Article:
People often think that ice hockey players are protected from injury because they wear armor-like padding on their bodies. In fact, more people are killed by ice hockey sticks than by ice skates. The reason is that a skilled player can generate tremendous power with his or her stick and can cause injuries that might not occur if he or she was simply playing soccer or hockey.
When swung at high speeds, hockey skate blades are sharp enough to hurt someone, yet they are also dull enough that you can run your fingers across them without even breaking the skin. In fact, skate sharpeners frequently use their fingertips to feel the edge of the blade to ensure that the skates are correctly sharpened.
The ice skates themselves are not sharp; it is the blade that is sharp. The ice skater runs across the surface of the ice and thus wears away any sharp edges that might otherwise injure someone.
This article was written by Mark Moran from About.com. It has been edited and condensed for clarity.
Skates are sharp, but not as sharp as a knife or a blade; you may brush your finger over them softly; nonetheless, skate blades can be deadly while travelling at high speeds and have been known to cause odd accidents. Also, because they are made of wood, ice skates are fragile.
When you slide on an ice skate you are actually sliding on a thin layer of plastic or metal that has been treated with some kind of resin to make it more durable. The thinner the layer of material that you slide on, the faster you will go. Ice skates with thicker layers are harder to skate but also last longer.
There are two types of ice skates: classic and ice hockey. Classic ice skates consist of three pairs of thin boards attached to the foot with leather straps. The edge of each board is razor-sharp so that you can glide across the ice without getting too much friction from other objects. Modern ice skates usually have plastic instead of leather boots and metal edges instead of wooden ones.
Ice hockey skates have one thick board that provides more stability but also limits how fast you can skate. It's hard to find information about ancient ice skates but based on what we know now they would probably have three thick boards instead of two.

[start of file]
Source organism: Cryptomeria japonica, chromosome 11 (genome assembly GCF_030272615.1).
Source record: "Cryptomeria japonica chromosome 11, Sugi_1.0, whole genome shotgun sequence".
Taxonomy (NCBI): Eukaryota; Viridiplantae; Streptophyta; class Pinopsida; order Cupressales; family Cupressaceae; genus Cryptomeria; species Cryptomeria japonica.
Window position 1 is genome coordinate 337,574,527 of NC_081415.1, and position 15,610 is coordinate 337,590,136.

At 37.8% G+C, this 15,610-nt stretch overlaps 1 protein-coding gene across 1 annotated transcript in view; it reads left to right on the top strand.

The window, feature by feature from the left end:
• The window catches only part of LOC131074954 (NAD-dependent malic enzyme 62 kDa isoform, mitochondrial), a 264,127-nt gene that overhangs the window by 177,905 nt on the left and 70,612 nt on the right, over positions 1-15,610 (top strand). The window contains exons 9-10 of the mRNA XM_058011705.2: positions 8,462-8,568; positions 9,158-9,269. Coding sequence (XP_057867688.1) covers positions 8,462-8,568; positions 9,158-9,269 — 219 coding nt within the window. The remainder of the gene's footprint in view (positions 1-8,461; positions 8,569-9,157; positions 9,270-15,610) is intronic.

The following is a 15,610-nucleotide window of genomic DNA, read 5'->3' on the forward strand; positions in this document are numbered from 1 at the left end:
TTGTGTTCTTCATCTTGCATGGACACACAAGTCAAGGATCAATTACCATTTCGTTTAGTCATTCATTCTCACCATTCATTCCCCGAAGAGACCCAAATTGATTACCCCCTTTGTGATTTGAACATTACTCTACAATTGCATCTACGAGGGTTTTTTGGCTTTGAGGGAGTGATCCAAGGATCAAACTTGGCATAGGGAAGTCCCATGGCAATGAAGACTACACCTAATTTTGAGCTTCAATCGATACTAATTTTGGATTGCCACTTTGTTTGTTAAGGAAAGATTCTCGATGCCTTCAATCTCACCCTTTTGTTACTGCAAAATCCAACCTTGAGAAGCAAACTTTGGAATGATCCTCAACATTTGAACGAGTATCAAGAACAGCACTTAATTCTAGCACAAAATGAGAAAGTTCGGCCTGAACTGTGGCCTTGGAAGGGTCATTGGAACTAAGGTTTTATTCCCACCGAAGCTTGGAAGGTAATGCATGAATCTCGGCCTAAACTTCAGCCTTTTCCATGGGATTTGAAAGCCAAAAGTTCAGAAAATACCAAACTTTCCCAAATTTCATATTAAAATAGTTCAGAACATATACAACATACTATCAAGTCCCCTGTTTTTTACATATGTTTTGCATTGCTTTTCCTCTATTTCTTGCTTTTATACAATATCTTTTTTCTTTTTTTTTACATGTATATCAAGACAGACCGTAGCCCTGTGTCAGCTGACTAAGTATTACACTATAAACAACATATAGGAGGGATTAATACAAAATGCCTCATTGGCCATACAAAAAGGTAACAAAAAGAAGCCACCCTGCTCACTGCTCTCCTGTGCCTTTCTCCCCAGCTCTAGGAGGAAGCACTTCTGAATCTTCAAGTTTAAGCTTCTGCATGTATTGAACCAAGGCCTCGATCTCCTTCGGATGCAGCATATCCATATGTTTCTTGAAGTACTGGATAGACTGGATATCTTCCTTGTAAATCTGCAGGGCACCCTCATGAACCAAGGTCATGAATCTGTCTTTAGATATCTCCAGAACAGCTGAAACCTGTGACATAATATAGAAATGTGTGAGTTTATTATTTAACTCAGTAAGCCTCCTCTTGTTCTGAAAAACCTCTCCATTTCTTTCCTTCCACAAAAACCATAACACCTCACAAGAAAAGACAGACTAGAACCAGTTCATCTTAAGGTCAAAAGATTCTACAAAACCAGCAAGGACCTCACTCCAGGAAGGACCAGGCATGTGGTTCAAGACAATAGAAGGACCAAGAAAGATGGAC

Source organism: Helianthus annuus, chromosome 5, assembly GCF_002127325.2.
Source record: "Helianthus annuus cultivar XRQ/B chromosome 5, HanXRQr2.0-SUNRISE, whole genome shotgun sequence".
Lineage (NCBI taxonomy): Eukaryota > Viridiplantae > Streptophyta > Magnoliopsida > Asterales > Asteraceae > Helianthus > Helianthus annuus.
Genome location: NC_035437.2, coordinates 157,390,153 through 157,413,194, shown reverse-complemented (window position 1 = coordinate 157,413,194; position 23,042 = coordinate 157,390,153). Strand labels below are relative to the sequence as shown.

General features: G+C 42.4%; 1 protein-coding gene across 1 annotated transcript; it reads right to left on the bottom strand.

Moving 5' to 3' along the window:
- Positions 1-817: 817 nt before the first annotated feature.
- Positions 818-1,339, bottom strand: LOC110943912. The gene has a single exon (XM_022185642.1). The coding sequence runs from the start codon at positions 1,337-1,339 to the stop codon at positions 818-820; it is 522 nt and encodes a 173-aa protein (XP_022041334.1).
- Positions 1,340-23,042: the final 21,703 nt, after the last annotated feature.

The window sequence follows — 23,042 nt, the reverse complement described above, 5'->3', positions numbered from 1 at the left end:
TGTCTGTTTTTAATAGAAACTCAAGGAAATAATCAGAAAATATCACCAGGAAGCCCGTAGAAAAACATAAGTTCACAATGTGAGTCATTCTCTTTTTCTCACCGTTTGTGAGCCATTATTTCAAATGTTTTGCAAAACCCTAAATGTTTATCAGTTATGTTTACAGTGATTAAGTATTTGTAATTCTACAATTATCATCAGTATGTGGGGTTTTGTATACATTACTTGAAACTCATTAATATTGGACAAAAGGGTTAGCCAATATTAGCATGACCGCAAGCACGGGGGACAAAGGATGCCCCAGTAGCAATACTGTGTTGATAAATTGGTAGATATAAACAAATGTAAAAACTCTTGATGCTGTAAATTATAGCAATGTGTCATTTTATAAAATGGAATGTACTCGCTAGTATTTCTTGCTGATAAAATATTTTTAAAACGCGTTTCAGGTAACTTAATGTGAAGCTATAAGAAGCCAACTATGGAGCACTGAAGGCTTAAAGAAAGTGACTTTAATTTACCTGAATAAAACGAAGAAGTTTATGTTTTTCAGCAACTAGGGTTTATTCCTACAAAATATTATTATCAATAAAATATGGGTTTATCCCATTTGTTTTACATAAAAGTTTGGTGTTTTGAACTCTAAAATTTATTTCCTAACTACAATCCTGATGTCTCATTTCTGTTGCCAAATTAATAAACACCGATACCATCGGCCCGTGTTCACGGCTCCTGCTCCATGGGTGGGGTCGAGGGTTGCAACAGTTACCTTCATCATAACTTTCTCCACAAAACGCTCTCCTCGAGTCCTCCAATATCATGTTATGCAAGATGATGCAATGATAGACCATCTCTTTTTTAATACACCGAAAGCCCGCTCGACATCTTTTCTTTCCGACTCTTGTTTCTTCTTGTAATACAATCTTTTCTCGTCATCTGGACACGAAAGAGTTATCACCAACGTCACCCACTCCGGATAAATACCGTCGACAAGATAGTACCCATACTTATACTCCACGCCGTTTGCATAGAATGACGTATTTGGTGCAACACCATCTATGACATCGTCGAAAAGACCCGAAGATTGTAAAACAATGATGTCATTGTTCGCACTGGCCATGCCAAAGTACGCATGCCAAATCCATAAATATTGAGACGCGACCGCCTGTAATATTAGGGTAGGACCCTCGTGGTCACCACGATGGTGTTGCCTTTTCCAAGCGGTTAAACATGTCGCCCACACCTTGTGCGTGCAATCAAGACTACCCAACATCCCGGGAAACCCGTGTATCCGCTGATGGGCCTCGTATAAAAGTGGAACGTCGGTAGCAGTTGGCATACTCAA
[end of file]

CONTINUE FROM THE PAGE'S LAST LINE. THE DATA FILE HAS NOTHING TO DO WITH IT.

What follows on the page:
In conclusion, ice skates are very sharp!
No one should ever skate on blades that are dull or unsharpened. Your skating edge will assist you in turning and maneuvering, as well as maintaining your balance. Maintain a sharp—but not too sharp—edge: A sharp blade grips the ice more effectively than a dull one. When you land, sharpen your blades if they begin to slip awkwardly. This can help you avoid injuries.
Ice skating is all about control. You need strong legs, good technique, and a feel for the ice to perform at your best. If you're new to ice skating, start with easier courses and levels of competition until you learn how to control yourself and your equipment better.
You can ice skate on unsharpened skates but it's not recommended. The only way to achieve a sharp edge on an unsharpened skate is by using a resharpener. The skin on your feet will be abraded over time even when you're not skating, so wearing shoes with a high degree of traction is important. Also, make sure that the nails on your boots are trimmed fairly short. Long nails can cause you pain when you push off of them.
Finally, drink plenty of water before you go out on the ice. Thirst makes you dehydrated which can make you feel tired and irritable. Avoid caffeine after midday; it increases your heart rate and blood pressure which could lead to dizziness or anxiety attacks if you're not used to it.